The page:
The Cubans have now said they would like two of the matches in Havana, and neither Ali nor Arum objects. CBS said it was very interested, but it is still very much uncommitted.
Although the Cubans also insisted on having the bouts scored according to international rules to protect Stevenson's amateur standing, that aspect of the series has yet to be determined. "We're still discussing the judging," Arum said after Friday's fights, "but I think eventually we'll agree to using one referee, mutually consented to by both sides, and then have a newspaper decision, leaving the result up to the journalists on hand."
Although journalists have been known to be jingoistic, too, it is doubtful that they would be any more so than the four judges who worked the bouts at the Garden Friday night. All of the first five fights were relatively close, and all of the winners just happened to be of the same nationality as the majority of the judges.
Of the five decisions, only one was unanimous. In that one, Surkein sided with the Cubans in declaring Hector Ramirez, a 106-pound southpaw from Guantanamo, the winner over Richard Sandoval of the U.S.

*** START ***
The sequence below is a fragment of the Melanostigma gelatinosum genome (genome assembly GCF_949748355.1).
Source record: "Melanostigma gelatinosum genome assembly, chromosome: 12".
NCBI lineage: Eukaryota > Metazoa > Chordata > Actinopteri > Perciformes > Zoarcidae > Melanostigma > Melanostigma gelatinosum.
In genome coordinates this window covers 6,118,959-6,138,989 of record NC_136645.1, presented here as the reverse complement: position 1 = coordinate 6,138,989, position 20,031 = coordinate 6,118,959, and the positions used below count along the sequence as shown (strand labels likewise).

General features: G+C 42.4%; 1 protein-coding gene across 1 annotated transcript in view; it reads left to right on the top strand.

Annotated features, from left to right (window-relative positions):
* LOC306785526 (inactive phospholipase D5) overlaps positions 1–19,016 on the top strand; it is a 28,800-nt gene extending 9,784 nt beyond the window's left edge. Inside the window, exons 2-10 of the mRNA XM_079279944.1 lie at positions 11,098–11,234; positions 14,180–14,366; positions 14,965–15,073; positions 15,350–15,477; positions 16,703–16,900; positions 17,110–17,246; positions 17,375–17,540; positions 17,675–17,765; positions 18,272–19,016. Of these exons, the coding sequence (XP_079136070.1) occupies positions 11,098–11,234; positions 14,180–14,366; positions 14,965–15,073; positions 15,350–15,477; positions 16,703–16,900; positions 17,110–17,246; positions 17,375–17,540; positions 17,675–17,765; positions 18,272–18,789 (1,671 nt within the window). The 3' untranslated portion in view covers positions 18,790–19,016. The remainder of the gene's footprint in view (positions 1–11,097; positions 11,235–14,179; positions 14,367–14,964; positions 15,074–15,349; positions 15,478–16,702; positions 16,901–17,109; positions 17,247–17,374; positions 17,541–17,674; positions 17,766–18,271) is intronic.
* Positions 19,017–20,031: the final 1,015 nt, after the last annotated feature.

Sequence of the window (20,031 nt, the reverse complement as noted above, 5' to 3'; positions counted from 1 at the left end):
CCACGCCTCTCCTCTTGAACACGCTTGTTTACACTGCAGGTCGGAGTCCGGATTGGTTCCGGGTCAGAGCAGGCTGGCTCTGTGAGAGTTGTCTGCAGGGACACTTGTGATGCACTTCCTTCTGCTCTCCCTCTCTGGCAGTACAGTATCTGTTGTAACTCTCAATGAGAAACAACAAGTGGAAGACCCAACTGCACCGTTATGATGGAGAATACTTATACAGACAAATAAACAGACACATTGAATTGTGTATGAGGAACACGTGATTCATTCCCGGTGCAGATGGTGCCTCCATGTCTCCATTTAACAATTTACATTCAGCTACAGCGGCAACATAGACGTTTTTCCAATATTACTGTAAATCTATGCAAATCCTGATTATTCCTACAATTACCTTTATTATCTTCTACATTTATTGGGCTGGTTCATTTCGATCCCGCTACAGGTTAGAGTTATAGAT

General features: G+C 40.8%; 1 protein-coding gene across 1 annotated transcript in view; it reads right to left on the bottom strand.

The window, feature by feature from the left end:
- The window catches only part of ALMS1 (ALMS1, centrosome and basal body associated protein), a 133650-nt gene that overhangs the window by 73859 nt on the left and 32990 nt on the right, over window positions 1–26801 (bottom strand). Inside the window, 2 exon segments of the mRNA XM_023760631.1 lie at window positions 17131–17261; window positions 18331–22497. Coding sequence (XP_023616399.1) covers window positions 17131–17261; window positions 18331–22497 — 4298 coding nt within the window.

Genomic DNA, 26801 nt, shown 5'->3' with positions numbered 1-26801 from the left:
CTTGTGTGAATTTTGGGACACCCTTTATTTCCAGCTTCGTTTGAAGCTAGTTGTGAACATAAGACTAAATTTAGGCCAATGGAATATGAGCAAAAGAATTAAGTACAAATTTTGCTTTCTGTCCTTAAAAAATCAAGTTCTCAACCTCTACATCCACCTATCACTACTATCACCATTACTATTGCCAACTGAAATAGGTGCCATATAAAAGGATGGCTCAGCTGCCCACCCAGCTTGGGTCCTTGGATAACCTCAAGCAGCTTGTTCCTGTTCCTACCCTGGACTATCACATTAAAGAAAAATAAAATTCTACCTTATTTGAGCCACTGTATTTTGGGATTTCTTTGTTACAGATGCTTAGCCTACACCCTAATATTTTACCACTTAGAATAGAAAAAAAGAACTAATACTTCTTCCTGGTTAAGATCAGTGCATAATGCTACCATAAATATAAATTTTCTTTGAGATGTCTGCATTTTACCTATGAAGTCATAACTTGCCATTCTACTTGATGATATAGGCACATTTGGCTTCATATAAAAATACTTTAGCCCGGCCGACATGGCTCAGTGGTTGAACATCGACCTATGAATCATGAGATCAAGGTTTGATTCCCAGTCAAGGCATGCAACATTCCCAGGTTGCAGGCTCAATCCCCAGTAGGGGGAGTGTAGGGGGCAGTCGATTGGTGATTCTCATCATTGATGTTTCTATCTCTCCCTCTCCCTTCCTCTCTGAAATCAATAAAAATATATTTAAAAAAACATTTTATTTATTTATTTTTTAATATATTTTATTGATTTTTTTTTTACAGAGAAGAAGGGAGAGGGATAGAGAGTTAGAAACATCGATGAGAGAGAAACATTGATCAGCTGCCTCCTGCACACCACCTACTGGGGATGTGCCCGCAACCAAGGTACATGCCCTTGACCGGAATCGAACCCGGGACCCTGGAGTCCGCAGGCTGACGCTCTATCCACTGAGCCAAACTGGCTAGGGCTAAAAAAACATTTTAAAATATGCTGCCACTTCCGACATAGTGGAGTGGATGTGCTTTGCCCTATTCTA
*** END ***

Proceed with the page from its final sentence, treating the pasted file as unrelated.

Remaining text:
In the next four fights, the judges voted in blocs: the Americans for the Americans, the Cubans for the Cubans.
Consider these discrepancies in two of the bouts:
Bout 3: Santiago (59-58) and Rodriguez (60-57) for Cuban 119-pounder Adolfo Horta; Konnor for Jackie Beard, 60-57. ("I refereed that bout," said Surkein, "and Beard won it 60-57.")
Bout 4: Konnor and Surkein, both 60-57, for the U.S. 125-pounder Bernard Taylor; Santiago, 60-57, for Angel Herrera.
The pattern was finally broken in the sixth fight, mostly because Cuba's 139-pound Jose Aguilar so easily outclassed Don Curry that not even Jesse James would have voted for the American. Both Konnor and Surkein, as well as Rodriguez, who just couldn't seem to bring himself to give an American even one round, cast their votes for Aguilar.